Reading through a few different style guides by different brands, I came across the Mailchimp style guide.
One of the most interesting bits is the discussion of what they post on which social media channel:
Mailchimp has a presence on most major social media platforms. Here are our most active accounts and what we usually post on each:
Twitter: Product news, brand marketing, events, media mentions, evergreen content, “we’re hiring!” posts
Facebook: Product news, brand marketing, events, media mentions, evergreen content, “we’re hiring!” posts
LinkedIn: Product news, recruiting content, media mentions, evergreen content
Instagram: Design outtakes, cool office visitors, life at Mailchimp, cool stuff we made
This caught my eye for the way each channel has a specific job, and the brand has a specific type of content on each channel. So Linkedin mailchimp is all serious business time, and instagram mailchimp is fun and visual. Comparing facebook and instagram is especially interesting. Instagram reads as a ‘cool’ channel for mailchimp, whereas facebook is more serious. The biggest difference between the two is the way facebook works as an avenue for sales (product news), and instagram does _not_ do sales (it’s essentially about brand identity).
This caught my eye because I’ve been thinking about the way we need to develop an audience before we start to sell them things. Or rather, we create a relationship with people, and when they’re ready, they go looking for our products. This is a more long term strategy, but it’s also a less didactic, less aggressive relationship. Particularly in the dance world, where brands are often dance schools speaking to their students. We don’t see a whole lot of different brands using social media in a cohesive way in the dance world. There’re usually just bands, dance schools, events, teachers, apparel and footware brands, and perhaps DJs. There a couple of social enterprise brands (largely based on antiracism goals), and a couple of other odds and ends. But the discourse is largely dominated by pedagogy. Which brings with it a very… top down power dynamic and mode of address.
There’s also a degree of panic or anxiety about ‘time running out’ from the brand itself, as they fight to improve numbers for class enrolments or event registrations. Both have fixed due dates, and both tend to work with the assumption that more is better. I suspect this impetus is largely the result of a bigger narrative in the dance world: that we must ‘grow’ the scene. ‘Share’ the dance. It’s a powerful ideology, particularly when it’s coopted by businesses selling a product that can be attached to this discourse (classes in particular). And it of course brings a worrying blend of cultural appropriation, capitalism, and colonialism.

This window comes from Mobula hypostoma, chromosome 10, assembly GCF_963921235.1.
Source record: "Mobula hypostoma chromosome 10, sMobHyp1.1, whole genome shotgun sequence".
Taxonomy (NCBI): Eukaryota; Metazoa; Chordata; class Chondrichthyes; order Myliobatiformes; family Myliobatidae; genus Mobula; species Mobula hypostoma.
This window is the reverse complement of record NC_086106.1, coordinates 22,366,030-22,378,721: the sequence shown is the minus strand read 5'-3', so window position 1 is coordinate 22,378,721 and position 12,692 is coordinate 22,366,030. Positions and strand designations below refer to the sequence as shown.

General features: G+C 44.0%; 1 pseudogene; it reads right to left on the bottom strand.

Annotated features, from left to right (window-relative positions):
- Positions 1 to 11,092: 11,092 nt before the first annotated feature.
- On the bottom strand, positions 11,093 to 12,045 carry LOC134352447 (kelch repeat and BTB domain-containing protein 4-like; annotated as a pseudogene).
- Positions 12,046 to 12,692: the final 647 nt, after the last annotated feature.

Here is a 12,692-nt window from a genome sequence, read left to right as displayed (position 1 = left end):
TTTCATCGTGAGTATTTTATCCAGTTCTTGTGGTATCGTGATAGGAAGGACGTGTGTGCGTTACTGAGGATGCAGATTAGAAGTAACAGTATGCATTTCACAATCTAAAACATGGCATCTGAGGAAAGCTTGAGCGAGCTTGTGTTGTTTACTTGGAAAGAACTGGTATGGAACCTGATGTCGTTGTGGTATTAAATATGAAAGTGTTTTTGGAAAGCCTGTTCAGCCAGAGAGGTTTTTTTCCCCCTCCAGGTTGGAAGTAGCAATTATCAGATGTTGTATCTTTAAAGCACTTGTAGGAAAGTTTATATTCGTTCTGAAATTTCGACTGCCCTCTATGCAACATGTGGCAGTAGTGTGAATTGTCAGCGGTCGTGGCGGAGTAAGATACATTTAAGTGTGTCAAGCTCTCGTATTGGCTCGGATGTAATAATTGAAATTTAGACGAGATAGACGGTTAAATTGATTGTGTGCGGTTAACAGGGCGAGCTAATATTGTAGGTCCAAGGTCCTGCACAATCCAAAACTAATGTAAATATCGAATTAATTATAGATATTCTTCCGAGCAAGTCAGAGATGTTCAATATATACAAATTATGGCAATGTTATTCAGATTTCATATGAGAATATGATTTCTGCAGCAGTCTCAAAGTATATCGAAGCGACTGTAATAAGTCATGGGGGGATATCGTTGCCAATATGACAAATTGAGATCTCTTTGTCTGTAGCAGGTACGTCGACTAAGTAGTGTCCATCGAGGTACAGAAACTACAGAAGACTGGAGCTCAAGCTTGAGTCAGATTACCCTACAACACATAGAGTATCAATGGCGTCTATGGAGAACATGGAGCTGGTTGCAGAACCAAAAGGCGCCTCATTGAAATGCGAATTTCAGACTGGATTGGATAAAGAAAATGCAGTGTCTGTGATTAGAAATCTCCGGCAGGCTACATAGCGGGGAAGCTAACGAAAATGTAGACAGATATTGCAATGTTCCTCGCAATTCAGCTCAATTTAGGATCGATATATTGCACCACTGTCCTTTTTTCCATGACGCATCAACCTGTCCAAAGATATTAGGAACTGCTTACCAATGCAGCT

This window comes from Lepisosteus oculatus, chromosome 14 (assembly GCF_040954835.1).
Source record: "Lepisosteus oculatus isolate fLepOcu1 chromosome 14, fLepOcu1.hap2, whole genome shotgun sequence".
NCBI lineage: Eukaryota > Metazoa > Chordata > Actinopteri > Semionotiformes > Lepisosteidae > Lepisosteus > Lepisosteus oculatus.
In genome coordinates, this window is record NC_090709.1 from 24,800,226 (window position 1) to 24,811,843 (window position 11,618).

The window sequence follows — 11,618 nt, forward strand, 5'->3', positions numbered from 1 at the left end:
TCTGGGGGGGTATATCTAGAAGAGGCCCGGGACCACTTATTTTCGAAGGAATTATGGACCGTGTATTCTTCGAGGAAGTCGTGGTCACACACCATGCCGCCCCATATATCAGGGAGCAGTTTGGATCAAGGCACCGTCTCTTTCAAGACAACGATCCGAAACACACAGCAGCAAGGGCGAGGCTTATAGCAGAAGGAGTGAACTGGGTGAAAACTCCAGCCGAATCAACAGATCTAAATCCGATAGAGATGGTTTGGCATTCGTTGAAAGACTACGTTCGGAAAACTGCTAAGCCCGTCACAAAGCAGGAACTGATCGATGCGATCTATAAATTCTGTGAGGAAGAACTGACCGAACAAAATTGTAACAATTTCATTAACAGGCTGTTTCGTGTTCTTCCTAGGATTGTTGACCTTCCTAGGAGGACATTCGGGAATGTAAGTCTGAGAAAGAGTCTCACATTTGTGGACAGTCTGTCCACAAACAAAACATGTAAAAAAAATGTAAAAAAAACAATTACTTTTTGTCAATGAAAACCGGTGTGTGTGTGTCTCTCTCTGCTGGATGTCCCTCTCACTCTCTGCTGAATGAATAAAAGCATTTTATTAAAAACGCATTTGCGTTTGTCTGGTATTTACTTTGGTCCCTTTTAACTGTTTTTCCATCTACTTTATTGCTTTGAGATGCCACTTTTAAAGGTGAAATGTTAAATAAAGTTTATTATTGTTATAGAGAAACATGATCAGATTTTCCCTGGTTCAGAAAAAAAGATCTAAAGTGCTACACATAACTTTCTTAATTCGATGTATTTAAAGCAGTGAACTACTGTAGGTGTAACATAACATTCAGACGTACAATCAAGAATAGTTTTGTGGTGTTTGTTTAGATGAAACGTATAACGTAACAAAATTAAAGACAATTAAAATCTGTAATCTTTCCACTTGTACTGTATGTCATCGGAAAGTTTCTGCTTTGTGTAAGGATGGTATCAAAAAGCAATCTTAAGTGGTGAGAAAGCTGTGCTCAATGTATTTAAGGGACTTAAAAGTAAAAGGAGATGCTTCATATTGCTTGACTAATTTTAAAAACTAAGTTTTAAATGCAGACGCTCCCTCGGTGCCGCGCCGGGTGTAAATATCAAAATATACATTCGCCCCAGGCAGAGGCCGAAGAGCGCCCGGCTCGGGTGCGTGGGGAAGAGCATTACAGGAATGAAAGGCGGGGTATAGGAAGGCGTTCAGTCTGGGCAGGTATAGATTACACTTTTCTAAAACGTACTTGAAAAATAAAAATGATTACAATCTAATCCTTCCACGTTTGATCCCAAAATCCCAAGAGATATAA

So if we are developing a brand or public profile for a business or entity (a dance school, a social enterprise, a band), how can we use social media to be economically sustainable _and_ socially sustainable? In other words, how can we not be pushing salesperson jerks when we speak to people via our social media.
I think that it’s most useful to remember a few key rules:
Build the audience before you start to sell.
There will be a lead time from when you start posting to when you should expect people to come looking to buy what you’re selling. So don’t try to sell your product right up front.
This holds true for brands that are doing things like anti-racist activism work as well. Speak to your audience, to your community before you start selling or asking for donations.
Devote an entire channel to the ‘other stuff’.
Offer stuff that you enjoy about dance, or that is central to your dance community (or community of people who also dance), and then create clear pathways to your product from there. Don’t push people to buy; let them come looking when they’re ready.
Don’t panic sell.
There’s a tendency in dance event social media in particular to suddenly ramp up the number of posts, and the urgency of the tone, the closer we get to the event date. Particularly if there’s a perceived ‘lack’ of sales. Guilt-selling is not a successful strategy.
Again, this brings us back to the idea that we devote our attention to nurturing the broader profile of the brand, rather than just focussing on sales.
And of course, this all brings us back to the point of the mailchimp style guide: plan ahead.
- Plan your social media strategies well in advance.
- Think carefully about your ‘brand identity’.
- Make clear decisions about what role each social media channel plays in your overall strategy.
- Let your content do its job; don’t force every post to sell sell sell.
All this will make your social media work much less stressful, and make engaging with your channels a lot more enjoyable for your audiences.
And if you are working with a social enterprise brand, then you’ll find your social media strategies fit more comfortably with your ethics and values. In particular, you’ll see your relationship with the people in your local community not as a series of chances to raise money or recruit volunteers, but as a network of relationships that build and sustain a community.